Jerry Murad, Al Fiore, Dick Gardner, and Pete Pedersen played a selection of four tunes from their classical LP, “Harmonica Rhapsody” and several more of their hits.

The “New Harmonic Tramps” of Switzerland, Ruedi Frey on the lead, Walti Noethinger on chord, and Heinz Stampfi, on bass played on the Friday night but were not recorded on this tape. Then followed the Harmonica Brothers of West Germany. The sextet is made up of two active trios, the Blizza Harmonica Gang of Gladbeck, West Germany – Siegfried Brugier, Eugen Feltin, and Svegnar Kreitz – and the Picca Trio of Leichlingen, West Germany – Hans-Guenter Post, Adolf Nagel, and Ulrich Ott. They opened their show as a sextet playing a most impressive selection arranged by Leo Diamond entitled, “Japanese Sandman”. There then were three selections by the Picca Trio, followed by another selection by the Harmonica Brothers, and three tunes by the Blizza Harmonica Gang. It all ended with the sextet playing a Svegnar Kreitz arrangement of “Chancon d’amour.” Afterwards, the Germans presented the Harmonicats with three of the largest, ornate steins I’ve ever seen!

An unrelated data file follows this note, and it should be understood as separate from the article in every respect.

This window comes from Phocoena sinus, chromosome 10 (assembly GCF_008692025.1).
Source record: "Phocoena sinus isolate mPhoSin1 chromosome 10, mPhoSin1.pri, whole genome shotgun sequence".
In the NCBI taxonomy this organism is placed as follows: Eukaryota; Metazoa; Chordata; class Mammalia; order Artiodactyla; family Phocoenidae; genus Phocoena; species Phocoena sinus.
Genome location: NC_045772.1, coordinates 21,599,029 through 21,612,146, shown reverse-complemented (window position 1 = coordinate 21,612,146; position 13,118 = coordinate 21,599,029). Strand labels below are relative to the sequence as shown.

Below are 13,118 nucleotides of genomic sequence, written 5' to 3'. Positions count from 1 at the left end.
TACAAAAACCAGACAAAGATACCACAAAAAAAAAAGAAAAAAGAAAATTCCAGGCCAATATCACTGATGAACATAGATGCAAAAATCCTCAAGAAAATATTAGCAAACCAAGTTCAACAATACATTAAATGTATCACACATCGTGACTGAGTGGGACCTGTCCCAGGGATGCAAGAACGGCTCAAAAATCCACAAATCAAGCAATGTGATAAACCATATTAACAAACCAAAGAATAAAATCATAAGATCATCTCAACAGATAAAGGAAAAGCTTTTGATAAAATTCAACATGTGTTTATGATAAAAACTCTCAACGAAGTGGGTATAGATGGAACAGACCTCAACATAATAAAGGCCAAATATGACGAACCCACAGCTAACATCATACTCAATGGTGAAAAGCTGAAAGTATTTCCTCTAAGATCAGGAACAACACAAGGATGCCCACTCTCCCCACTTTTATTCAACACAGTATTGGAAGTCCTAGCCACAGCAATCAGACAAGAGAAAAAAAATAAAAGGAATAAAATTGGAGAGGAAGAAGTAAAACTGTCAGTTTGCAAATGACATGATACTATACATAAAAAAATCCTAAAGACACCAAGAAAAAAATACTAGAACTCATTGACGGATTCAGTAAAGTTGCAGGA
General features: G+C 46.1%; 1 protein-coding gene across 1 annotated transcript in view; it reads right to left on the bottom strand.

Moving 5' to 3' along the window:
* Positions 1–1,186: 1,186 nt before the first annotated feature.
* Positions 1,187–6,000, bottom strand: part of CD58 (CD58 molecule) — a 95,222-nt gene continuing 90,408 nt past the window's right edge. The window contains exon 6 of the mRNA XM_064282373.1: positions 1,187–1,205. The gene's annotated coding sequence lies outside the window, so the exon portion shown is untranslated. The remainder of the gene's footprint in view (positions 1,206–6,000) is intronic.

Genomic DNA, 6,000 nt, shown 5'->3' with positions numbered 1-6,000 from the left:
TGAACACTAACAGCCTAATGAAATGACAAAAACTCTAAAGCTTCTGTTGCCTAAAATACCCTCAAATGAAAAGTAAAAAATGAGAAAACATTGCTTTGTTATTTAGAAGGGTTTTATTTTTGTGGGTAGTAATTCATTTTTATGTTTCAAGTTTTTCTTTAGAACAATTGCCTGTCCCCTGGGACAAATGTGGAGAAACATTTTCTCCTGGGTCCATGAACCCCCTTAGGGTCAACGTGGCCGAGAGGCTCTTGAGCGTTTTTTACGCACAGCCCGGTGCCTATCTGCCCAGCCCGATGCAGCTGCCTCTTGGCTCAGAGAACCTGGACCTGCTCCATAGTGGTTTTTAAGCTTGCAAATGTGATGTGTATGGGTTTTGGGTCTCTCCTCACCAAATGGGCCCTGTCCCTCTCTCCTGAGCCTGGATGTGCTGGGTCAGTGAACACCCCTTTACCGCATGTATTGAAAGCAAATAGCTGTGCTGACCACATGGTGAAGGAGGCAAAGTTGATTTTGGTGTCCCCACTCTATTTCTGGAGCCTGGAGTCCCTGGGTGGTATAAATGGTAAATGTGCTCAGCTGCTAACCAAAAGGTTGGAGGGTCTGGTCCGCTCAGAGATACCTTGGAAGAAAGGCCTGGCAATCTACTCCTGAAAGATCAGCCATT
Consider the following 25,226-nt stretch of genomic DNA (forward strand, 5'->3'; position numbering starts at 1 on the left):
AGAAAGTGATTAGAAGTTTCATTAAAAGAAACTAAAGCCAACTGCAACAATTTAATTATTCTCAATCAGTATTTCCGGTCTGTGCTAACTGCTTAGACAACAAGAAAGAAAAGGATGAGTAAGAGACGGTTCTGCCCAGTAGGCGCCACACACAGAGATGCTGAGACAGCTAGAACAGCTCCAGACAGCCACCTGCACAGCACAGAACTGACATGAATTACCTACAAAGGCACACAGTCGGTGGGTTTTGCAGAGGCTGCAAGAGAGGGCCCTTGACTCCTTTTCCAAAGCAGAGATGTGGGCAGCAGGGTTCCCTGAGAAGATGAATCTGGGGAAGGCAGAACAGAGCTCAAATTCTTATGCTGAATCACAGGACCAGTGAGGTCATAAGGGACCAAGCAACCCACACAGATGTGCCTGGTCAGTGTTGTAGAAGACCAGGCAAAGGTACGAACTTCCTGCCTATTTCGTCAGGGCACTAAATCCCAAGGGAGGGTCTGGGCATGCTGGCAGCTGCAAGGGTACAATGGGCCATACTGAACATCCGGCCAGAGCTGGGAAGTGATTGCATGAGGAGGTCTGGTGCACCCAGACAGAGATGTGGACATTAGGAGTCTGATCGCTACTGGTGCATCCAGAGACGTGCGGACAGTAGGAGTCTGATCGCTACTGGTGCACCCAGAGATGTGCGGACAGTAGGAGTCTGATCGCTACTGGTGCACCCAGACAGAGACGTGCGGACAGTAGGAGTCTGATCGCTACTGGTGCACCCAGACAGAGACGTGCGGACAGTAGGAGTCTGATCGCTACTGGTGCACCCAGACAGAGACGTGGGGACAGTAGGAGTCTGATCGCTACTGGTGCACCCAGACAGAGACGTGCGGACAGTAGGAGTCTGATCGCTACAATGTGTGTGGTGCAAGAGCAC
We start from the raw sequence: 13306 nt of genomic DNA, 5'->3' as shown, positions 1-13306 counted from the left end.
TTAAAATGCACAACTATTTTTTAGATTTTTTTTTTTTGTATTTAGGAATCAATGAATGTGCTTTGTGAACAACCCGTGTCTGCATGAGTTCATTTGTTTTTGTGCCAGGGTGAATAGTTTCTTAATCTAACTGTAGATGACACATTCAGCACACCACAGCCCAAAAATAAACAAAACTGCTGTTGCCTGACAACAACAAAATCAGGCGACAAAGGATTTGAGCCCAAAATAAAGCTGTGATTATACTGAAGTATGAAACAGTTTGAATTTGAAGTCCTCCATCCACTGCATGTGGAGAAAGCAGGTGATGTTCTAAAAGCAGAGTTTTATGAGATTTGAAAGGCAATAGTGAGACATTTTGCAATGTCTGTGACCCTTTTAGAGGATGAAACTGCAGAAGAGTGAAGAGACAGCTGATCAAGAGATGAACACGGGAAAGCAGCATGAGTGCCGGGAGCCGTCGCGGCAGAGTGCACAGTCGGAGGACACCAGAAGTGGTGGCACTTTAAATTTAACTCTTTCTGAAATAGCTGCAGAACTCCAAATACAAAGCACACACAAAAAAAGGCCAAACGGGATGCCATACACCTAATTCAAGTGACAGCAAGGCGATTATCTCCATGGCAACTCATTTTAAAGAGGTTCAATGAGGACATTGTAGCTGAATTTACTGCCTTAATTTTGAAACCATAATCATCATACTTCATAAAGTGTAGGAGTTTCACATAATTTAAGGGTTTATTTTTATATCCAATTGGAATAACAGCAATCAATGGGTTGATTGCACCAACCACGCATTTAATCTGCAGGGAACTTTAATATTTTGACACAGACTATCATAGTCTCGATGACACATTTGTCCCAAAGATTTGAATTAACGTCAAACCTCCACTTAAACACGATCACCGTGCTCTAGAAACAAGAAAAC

Among the notables in attendance were Leo Diamond. Time and space just won’t permit naming everyone. I was impressed with Joe Mass and his family of California, Al Smith , Earl Williams and Judy Simpson. Everyone was just great.

Then Jack totally surprised me with a document that left me speechless. The award read as follows:

PROCLAMATIONinsofar as the honorable NORM DOBSON never seems to run out of breath in the service of The Harmonica & Harmonica Players everywhere, he is hereby declared the Official & Perpetual WORLD AMBASSADOR FOR HARMONICA. Presented April 25, 1981, on the occasion of the 40th Anniversary Testimonial Dinner for Jerry Murad’s Harmonicats. M. Hohner, Inc. – Signed: Frank Hohner, Chariman, Lee James, President, Jack Kavoukian, Director of Marketing

There were five countries represented at the testimonial — Canada, Germany, Sweden, Switzerland and Holland. Unmentioned previously, Cy Segeal, Canada; Gautam Choudhury and Piet Moerer, Holland; and our dedicated travellers from Sweden, Ulf and Jan Wahlberg.

My sincere thanks again to all for their support, and to the many who made the long trek to Danvers — especially to the Jerry Murad Harmonicats and their wives. My oh my, “Wasn’t That A Party?”

You can read a Tribute to Norm Dobson on this post.

Blues Harps at Christmas

Blues harmonica players and their bands performing songs about Christmas. Carey Bell, Paul Oscher, Paul Butterfield, Sonny Boy Williamson II, Little Charlie and the Nightcats, G Love, Sonny Boy Williamson, Canned Heat, Richard Sleigh, Eddie C Campbell, Mark Doyle and the Maniacs.

Track listing for Blues Harp at Christmas.